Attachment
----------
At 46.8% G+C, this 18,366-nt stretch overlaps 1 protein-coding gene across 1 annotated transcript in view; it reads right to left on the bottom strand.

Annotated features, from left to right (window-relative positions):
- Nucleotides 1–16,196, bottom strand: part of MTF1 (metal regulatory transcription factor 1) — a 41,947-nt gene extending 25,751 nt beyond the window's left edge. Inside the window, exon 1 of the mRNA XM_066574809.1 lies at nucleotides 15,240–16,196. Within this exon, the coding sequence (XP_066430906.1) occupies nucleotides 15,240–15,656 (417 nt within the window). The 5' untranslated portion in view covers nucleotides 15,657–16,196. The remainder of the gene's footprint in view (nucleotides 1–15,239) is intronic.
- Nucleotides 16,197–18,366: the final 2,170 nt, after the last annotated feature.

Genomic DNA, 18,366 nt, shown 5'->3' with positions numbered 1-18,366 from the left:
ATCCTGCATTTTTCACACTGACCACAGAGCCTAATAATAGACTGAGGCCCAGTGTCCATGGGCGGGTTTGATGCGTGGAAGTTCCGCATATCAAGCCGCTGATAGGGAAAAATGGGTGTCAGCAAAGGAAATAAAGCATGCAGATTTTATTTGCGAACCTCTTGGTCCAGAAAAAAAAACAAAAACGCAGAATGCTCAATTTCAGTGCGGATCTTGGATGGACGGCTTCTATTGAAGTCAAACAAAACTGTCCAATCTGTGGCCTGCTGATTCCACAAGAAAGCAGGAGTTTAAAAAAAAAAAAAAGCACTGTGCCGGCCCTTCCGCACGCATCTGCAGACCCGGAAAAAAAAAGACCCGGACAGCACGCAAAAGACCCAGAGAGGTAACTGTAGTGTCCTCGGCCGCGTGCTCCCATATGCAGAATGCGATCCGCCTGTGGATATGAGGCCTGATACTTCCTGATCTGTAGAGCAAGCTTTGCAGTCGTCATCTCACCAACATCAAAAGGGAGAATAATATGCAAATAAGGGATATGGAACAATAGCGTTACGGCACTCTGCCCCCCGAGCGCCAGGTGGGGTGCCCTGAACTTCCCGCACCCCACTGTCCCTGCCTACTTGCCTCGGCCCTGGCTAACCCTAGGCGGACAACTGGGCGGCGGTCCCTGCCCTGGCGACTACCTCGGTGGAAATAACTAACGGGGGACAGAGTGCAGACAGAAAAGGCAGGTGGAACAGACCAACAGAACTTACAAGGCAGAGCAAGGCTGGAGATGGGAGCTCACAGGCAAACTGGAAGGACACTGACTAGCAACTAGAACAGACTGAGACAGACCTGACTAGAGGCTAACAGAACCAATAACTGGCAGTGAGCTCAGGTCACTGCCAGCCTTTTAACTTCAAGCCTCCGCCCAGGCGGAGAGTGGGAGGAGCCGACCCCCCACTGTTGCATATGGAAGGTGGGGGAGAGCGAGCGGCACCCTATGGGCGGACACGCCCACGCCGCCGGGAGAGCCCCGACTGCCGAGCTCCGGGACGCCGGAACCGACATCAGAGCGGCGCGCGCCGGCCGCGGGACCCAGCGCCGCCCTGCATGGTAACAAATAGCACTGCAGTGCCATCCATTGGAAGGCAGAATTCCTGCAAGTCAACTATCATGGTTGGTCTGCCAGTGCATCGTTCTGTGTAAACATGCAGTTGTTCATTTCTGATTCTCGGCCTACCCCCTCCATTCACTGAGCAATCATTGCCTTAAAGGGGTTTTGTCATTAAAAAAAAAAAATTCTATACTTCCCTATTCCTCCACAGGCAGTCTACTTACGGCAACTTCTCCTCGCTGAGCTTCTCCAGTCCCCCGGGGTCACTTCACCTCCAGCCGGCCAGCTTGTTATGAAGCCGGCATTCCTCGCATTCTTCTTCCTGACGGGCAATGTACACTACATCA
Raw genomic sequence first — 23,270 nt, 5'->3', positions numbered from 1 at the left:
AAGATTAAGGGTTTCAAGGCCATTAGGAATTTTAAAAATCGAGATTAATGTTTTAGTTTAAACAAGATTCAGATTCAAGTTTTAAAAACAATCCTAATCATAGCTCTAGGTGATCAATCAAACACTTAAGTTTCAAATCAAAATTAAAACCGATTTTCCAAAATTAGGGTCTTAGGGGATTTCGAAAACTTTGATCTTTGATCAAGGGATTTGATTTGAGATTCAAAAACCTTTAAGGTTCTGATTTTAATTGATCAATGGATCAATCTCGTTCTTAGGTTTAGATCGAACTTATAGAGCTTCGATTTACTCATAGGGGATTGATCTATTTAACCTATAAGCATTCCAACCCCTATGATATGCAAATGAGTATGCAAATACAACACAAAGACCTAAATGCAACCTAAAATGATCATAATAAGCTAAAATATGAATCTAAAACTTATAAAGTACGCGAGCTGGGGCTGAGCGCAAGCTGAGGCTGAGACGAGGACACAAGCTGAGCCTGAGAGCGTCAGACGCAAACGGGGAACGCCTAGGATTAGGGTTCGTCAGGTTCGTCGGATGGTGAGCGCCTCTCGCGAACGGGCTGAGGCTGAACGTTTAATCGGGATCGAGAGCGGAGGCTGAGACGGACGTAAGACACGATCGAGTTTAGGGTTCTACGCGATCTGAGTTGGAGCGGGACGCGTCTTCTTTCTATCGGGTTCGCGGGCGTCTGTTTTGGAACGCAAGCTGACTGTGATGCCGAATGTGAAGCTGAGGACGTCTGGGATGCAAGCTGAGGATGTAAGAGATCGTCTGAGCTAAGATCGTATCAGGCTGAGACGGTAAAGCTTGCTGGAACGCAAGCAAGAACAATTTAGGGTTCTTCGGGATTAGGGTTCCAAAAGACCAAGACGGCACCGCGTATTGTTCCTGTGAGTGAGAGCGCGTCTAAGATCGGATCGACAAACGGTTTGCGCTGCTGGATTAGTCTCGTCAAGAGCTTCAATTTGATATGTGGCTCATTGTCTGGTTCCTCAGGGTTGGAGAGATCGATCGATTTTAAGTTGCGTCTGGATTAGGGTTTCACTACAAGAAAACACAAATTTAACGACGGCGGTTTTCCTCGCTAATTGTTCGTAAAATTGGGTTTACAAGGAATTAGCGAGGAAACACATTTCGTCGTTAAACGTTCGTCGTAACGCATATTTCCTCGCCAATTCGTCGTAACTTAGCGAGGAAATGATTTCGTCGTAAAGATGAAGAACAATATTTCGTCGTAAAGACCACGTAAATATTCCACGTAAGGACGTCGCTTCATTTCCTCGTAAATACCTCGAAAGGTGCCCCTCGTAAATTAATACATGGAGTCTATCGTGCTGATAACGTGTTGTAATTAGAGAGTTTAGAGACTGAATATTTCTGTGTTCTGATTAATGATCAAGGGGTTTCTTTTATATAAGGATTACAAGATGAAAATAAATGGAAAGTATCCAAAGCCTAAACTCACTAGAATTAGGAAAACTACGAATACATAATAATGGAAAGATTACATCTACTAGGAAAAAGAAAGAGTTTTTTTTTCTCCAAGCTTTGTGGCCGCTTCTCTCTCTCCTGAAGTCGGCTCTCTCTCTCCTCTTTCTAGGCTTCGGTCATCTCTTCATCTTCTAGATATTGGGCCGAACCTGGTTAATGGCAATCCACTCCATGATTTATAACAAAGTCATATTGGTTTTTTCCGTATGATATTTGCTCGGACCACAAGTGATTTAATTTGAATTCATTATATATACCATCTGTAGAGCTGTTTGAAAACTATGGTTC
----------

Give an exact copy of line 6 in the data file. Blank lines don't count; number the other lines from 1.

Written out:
ATCCTGCATTTTTCACACTGACCACAGAGCCTAATAATAGACTGAGGCCCAGTGTCCATGGGCGGGTTTGATGCGTGGAAGTTCCGCATATCAAGCCGCTGATAGGGAAAAATGGGTGTCAGCAAAGGAAATAAAGCATGCAGATTTTATTTGCGAACCTCTTGGTCCAGAAAAAAAAACAAAAACGCAGAATGCTCAATTTCAGTGCGGATCTTGGATGGACGGCTTCTATTGAAGTCAAACAAAACTGTCCAATCTGTGGCCTGCTGATTCCACAAGAAAGCAGGAGTTTAAAAAAAAAAAAAAGCACTGTGCCGGCCCTTCCGCACGCATCTGCAGACCCGGAAAAAAAAAGACCCGGACAGCACGCAAAAGACCCAGAGAGGTAACTGTAGTGTCCTCGGCCGCGTGCTCCCATATGCAGAATGCGATCCGCCTGTGGATATGAGGCCTGATACTTCCTGATCTGTAGAGCAAGCTTTGCAGTCGTCATCTCACCAACATCAAAAGGGAGAATAATATGCAAATAAGGGATATGGAACAATAGCGTTACGGCACTCTGCCCCCCGAGCGCCAGGTGGGGTGCCCTGAACTTCCCGCACCCCACTGTCCCTGCCTACTTGCCTCGGCCCTGGCTAACCCTAGGCGGACAACTGGGCGGCGGTCCCTGCCCTGGCGACTACCTCGGTGGAAATAACTAACGGGGGACAGAGTGCAGACAGAAAAGGCAGGTGGAACAGACCAACAGAACTTACAAGGCAGAGCAAGGCTGGAGATGGGAGCTCACAGGCAAACTGGAAGGACACTGACTAGCAACTAGAACAGACTGAGACAGACCTGACTAGAGGCTAACAGAACCAATAACTGGCAGTGAGCTCAGGTCACTGCCAGCCTTTTAACTTCAAGCCTCCGCCCAGGCGGAGAGTGGGAGGAGCCGACCCCCCACTGTTGCATATGGAAGGTGGGGGAGAGCGAGCGGCACCCTATGGGCGGACACGCCCACGCCGCCGGGAGAGCCCCGACTGCCGAGCTCCGGGACGCCGGAACCGACATCAGAGCGGCGCGCGCCGGCCGCGGGACCCAGCGCCGCCCTGCATGGTAACAAATAGCACTGCAGTGCCATCCATTGGAAGGCAGAATTCCTGCAAGTCAACTATCATGGTTGGTCTGCCAGTGCATCGTTCTGTGTAAACATGCAGTTGTTCATTTCTGATTCTCGGCCTACCCCCTCCATTCACTGAGCAATCATTGCCTTAAAGGGGTTTTGTCATTAAAAAAAAAAAATTCTATACTTCCCTATTCCTCCACAGGCAGTCTACTTACGGCAACTTCTCCTCGCTGAGCTTCTCCAGTCCCCCGGGGTCACTTCACCTCCAGCCGGCCAGCTTGTTATGAAGCCGGCATTCCTCGCATTCTTCTTCCTGACGGGCAATGTACACTACATCA